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Bacteria and Viruses

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					Viruses and Prokaryotes
           What is a Virus?
• A virus is a noncellular particle made up
  of genetic material and protein that can
  invade living cells
• Structure
  – Core of nucleic acid surrounded by a protein
    coat called a capsid
  – Capsid can be DNA or RNA, but not both
  – Core can be several to several hundred
    genes
       SO HOW BIG ARE
         VIRUSES???
• Viruses are REALLY
  small.
• They are much smaller
  than bacteria.
• They can only be seen
  with an electron
  microscope.
              Bacteriophage
• Bacteriophages are viruses that infect
  bacteria
• Bacteriophage
  – Head – capsid and DNA
  – Tail – with fibers to attach to bacteria
                   T group
• Most commonly studied are T group – T1,
  T2, T3, T4 etc...
• T4 has a DNA core within a protein coat,
  and tail with tail fibers to attach to bacteria.
               Viral shapes
• Variety of shapes
  – Rod
  – Tadpole
  – Many sided, helical or cubelike
       VIRUS SHAPES

• Round
• Rod-shaped
• Many sided
  (icosohedral)
                 SHAPES MAY DIFFER BUT…
• All viruses have
• 1. Chromosome-like part that carries hereditary information – The Core
• 2. Protein coat: Protects hereditary information and provides the shape! The
  Capsid
                                          Tobacco Mosaic
             T4 Bacteriophage                  Virus
                                                                                 Influenza
                                                            RNA                    Virus
                                DNA
    Head
                                                                                             RNA
                                                           Capsid     Capsid
                                                           proteins


    Tail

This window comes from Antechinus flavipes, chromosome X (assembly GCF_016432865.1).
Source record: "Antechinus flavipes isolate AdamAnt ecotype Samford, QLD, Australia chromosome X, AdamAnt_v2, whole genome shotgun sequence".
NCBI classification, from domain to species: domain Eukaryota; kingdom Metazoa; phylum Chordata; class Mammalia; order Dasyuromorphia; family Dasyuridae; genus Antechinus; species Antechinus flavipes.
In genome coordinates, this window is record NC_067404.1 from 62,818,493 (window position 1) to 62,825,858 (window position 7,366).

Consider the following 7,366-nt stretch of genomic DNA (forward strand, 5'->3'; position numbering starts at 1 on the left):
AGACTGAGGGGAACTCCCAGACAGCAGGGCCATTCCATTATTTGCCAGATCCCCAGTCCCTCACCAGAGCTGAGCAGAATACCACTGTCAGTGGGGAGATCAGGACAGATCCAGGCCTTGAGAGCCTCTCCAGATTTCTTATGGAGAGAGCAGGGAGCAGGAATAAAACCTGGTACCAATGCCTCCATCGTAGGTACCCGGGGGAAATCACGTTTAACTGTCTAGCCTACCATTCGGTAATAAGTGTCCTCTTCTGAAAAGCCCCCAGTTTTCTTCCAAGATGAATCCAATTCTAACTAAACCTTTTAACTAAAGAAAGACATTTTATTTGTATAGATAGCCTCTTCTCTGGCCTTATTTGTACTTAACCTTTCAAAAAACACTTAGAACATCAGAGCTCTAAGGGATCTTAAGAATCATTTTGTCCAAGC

sheath
                                  Tail
                                  fiber



                                                                      Surface
                                                                      proteins           Membrane
                                                                                         envelope
      ROUND VIRUSES
• Herpes virus
 –There are
  two types:
   • Genital
   • oral
ROD-SHAPED

     • Tobacco
       mosaic
       virus
        MANY SIDED

• bacteriophage




     E coli bacteria
 Is this why viruses infect us?
                • YES!
                • Viruses need
                  living
                  organisms in
                  order to
                  reproduce and
                  form more
                  viruses!
Injecting DNA virus
                 Virus Size
• Size – 20 to 400 nanometers (one
  nanometer is one billionth of a meter)
• Specificity – usually infect specific
  organisms
  – Cannot infect animals if it infects plants
  – Some can infect wider variety
  – Rabies – all mammals, some birds
VIRUSES ARE SPECIFIC IN
THE CELLS THEY INFECT
Tobacco mosaic virus: only tobacco
plants…not wheat or corn


Rabies: only nervous system cells of mammals



Common cold: infects cells on airway passage to
lungs
                       Lytic Infection
•   Cause cells to lyse or burst

1. Infection – chance contact virus with right kind of bacterium. Virus
   attaches to bacterium and injects its DNA. Most times, complete
   virus particle does not enter.
2. Growth – Bacterium can’t tell difference between bacterial and viral
   DNA. RNA polymerase causes mRNA to be made from cell for
   virus. Viral DNA takes over and produces more DNA and viral
   proteins.
3. Replication – Virus uses bacterial material to make thousands of
   copies of the protein coat and DNA. Cell becomes filled with virus
   particles. (All three stages can happen with E. coli within 25